What makes the flowers mentioned in the Epilogue of The Time Machine significant to readers' belief in the Time Traveller's story?

In the Epilogue, the Narrator is left with two withered white flowers that are extremely important. The flowers, though withered, are living things. They are not artificial but grew in actual earth somewhere at some real time on the planet. Theoretically, they provide concrete physical evidence of the journey the Time Traveller described to his dinner guests. After examining them, the Medical Man says pointedly: "I certainly don't know the natural order of these flowers." He uses the word order as a technical biological term that biologists use to classify earthly organisms. The Medical Man means that the flowers do not come from any known "family" of present earth flowers that he recognizes. The clear inference is that the Time Traveller can only have gotten them in another location on his time trip. Second, the Time Traveller has said that Weena gave the flowers to him. She thought his pockets were for holding flowers, in fact. They are important symbols of their bond and physical closeness. That he did not just pick them himself but has a coherent, detailed narrative about both their origin and about Weena herself adds further credence to his story.

In Chapter 4 of The Time Machine, how do the Elois' habitat and manners reflect their "lack of interest"?

As the Time Traveller visits where the Eloi live, the setting reflects a "lack of interest." He first sees a "tangled waste" of vegetation and a "long neglected" garden." Entering, he encounters "very badly broken and weather-worn" decorations. Once inside the building, he mentions that "perhaps the thing that struck me most was its dilapidated look. The stained-glass windows, which displayed only a geometrical pattern, were broken in many places, and the curtains that hung across the lower end were thick with dust. And it caught my eye that the corner of the marble table near me was fractured." Furthermore, as the Eloi seat themselves for a meal, "with a pretty absence of ceremony they began to eat the fruit with their hands, flinging peel and stalks, and so forth."

In Chapter 5 of The Time Machine, how does the Time Traveller's resolution to "look ... circumstances fairly in the face" after his anger reinforce his scientific perspective on life?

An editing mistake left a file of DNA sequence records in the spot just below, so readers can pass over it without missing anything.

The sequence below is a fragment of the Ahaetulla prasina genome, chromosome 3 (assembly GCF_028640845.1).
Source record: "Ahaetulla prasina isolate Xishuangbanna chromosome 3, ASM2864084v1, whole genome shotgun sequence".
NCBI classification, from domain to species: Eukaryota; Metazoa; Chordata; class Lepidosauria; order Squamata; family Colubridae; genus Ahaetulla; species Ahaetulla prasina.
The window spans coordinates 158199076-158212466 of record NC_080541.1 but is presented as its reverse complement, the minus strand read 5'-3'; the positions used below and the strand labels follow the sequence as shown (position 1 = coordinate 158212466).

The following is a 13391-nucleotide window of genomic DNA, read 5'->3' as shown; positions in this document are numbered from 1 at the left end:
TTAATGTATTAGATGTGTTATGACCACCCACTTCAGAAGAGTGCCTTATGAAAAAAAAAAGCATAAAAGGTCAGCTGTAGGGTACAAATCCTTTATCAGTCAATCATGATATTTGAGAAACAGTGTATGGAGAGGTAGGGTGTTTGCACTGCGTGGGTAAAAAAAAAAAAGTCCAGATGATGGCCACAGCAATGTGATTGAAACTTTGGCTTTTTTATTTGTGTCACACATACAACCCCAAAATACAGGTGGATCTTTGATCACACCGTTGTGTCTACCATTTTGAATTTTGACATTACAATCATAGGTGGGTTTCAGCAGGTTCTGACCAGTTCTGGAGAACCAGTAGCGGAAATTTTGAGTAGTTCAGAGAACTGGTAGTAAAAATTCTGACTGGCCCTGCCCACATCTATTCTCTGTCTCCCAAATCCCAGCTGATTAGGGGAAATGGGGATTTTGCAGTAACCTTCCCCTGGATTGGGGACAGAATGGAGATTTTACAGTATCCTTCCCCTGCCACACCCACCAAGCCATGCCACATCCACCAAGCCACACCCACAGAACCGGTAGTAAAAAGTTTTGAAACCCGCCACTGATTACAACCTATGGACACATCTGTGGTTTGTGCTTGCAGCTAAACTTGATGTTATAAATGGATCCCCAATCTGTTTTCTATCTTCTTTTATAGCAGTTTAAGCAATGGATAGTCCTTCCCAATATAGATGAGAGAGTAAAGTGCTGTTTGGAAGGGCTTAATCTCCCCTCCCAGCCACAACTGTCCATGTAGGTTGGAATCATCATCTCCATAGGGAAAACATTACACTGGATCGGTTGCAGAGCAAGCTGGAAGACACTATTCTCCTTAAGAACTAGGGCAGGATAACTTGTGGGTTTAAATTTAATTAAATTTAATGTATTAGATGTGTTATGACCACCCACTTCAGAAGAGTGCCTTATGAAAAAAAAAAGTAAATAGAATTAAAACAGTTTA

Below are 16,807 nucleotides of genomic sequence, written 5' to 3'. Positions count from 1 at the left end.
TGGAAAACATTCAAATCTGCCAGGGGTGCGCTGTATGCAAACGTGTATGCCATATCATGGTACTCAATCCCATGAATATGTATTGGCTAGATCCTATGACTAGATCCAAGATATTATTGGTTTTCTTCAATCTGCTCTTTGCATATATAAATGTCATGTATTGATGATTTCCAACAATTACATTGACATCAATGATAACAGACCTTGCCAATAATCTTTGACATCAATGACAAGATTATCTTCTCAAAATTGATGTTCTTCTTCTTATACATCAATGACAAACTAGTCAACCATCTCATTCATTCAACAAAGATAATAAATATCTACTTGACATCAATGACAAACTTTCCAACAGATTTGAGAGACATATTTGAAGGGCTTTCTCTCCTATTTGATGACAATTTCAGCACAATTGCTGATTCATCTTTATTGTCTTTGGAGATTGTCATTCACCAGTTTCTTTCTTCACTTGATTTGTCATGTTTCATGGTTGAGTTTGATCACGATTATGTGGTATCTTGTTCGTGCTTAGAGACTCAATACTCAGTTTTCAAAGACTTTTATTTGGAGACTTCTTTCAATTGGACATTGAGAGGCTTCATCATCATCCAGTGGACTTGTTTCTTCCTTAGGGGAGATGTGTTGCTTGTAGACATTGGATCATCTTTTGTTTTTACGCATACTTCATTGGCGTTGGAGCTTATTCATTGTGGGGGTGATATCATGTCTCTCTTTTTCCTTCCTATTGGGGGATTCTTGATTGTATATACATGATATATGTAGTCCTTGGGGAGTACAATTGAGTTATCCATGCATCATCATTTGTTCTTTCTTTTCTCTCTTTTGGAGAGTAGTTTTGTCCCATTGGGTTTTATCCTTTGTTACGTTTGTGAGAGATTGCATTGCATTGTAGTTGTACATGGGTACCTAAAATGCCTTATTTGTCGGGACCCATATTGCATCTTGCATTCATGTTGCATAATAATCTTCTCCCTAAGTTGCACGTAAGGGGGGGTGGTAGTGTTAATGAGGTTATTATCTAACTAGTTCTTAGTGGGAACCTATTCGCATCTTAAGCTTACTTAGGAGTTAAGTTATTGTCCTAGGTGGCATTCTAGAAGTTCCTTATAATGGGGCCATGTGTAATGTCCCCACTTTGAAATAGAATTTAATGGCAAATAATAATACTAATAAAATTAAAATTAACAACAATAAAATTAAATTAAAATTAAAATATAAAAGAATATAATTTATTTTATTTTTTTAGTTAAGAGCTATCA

As the Time Traveller says, "I could reason with myself," he allows the emotions of fear and disappointment—the "wild folly of my frenzy"—to wash over him and away to be replaced by calm, rational thinking. Then he says, "things came clear in my mind." Like a scientist, he starts making hypotheses: "Suppose the machine altogether lost—perhaps destroyed?"—"But probably, the machine had only been taken away." About the world he finds himself in, he decides he will act as any good scientist would: "Learn its ways, watch it, be careful of too hasty guesses at its meaning." He says to himself, "patience," and eventually he is calm enough to laugh aloud at how his own scientific ability in creating the time machine got him into this world in the first place.

In Chapter 1 of The Time Machine, how do the dinner guests reveal their function as stand-ins for readers' questions about the story?

As a group, the overall skepticism and sometimes actual ridicule of the dinner guests allows Wells to reveal and deal with objections to the Time Traveller's story of his journey and the science with which he explains it, objections that anyone reading The Time Machine might reasonably have. By airing these openly and allowing the Time Traveller to address and then rebut them, Wells is implicitly improving the likelihood that the reader will believe the Time Traveller and his explanations in a classic "willing suspension of disbelief," as the English poet Samuel Taylor Coleridge said good readers should exercise. The dinner guests express different approaches based on their professions—the Medical Man, the Psychologist, the Provincial Mayor—so that a number and variety of points of view are presented.